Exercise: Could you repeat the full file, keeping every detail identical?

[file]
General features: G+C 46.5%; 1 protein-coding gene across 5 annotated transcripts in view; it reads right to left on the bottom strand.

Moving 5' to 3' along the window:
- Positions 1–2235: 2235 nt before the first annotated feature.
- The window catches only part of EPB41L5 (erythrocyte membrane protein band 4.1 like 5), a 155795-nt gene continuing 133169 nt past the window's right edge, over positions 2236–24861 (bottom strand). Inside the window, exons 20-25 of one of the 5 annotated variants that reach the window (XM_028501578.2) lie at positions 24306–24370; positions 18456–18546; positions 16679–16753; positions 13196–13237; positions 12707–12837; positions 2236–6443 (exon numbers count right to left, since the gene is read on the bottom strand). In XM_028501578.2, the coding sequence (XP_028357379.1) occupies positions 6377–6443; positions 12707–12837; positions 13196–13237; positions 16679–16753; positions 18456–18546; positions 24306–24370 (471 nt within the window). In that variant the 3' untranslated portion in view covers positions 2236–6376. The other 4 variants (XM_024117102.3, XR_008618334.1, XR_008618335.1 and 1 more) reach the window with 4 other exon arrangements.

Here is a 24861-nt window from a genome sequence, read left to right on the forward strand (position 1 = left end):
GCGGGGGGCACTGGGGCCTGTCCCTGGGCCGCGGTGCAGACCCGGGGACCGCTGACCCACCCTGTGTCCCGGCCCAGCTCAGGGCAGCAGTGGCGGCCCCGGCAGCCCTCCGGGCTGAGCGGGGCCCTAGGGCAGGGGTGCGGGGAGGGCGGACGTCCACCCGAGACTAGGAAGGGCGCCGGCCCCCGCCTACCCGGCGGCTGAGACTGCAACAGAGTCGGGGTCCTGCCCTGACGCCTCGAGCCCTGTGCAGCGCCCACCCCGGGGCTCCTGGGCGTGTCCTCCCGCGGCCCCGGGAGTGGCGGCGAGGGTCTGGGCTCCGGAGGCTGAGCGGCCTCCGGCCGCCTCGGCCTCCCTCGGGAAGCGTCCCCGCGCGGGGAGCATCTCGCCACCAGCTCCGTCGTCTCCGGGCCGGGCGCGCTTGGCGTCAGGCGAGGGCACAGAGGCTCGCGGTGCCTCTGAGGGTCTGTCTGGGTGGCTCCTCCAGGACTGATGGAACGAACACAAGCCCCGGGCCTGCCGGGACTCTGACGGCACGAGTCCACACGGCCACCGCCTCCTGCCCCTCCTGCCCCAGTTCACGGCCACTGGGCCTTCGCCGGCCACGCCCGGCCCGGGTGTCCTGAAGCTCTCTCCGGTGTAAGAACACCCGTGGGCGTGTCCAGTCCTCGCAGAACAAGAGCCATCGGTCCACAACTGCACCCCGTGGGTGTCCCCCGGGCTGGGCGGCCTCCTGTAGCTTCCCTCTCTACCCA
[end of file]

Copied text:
General features: G+C 46.5%; 1 protein-coding gene across 5 annotated transcripts in view; it reads right to left on the bottom strand.

Moving 5' to 3' along the window:
- Positions 1–2235: 2235 nt before the first annotated feature.
- The window catches only part of EPB41L5 (erythrocyte membrane protein band 4.1 like 5), a 155795-nt gene continuing 133169 nt past the window's right edge, over positions 2236–24861 (bottom strand). Inside the window, exons 20-25 of one of the 5 annotated variants that reach the window (XM_028501578.2) lie at positions 24306–24370; positions 18456–18546; positions 16679–16753; positions 13196–13237; positions 12707–12837; positions 2236–6443 (exon numbers count right to left, since the gene is read on the bottom strand). In XM_028501578.2, the coding sequence (XP_028357379.1) occupies positions 6377–6443; positions 12707–12837; positions 13196–13237; positions 16679–16753; positions 18456–18546; positions 24306–24370 (471 nt within the window). In that variant the 3' untranslated portion in view covers positions 2236–6376. The other 4 variants (XM_024117102.3, XR_008618334.1, XR_008618335.1 and 1 more) reach the window with 4 other exon arrangements.

Here is a 24861-nt window from a genome sequence, read left to right on the forward strand (position 1 = left end):
GCGGGGGGCACTGGGGCCTGTCCCTGGGCCGCGGTGCAGACCCGGGGACCGCTGACCCACCCTGTGTCCCGGCCCAGCTCAGGGCAGCAGTGGCGGCCCCGGCAGCCCTCCGGGCTGAGCGGGGCCCTAGGGCAGGGGTGCGGGGAGGGCGGACGTCCACCCGAGACTAGGAAGGGCGCCGGCCCCCGCCTACCCGGCGGCTGAGACTGCAACAGAGTCGGGGTCCTGCCCTGACGCCTCGAGCCCTGTGCAGCGCCCACCCCGGGGCTCCTGGGCGTGTCCTCCCGCGGCCCCGGGAGTGGCGGCGAGGGTCTGGGCTCCGGAGGCTGAGCGGCCTCCGGCCGCCTCGGCCTCCCTCGGGAAGCGTCCCCGCGCGGGGAGCATCTCGCCACCAGCTCCGTCGTCTCCGGGCCGGGCGCGCTTGGCGTCAGGCGAGGGCACAGAGGCTCGCGGTGCCTCTGAGGGTCTGTCTGGGTGGCTCCTCCAGGACTGATGGAACGAACACAAGCCCCGGGCCTGCCGGGACTCTGACGGCACGAGTCCACACGGCCACCGCCTCCTGCCCCTCCTGCCCCAGTTCACGGCCACTGGGCCTTCGCCGGCCACGCCCGGCCCGGGTGTCCTGAAGCTCTCTCCGGTGTAAGAACACCCGTGGGCGTGTCCAGTCCTCGCAGAACAAGAGCCATCGGTCCACAACTGCACCCCGTGGGTGTCCCCCGGGCTGGGCGGCCTCCTGTAGCTTCCCTCTCTACCCA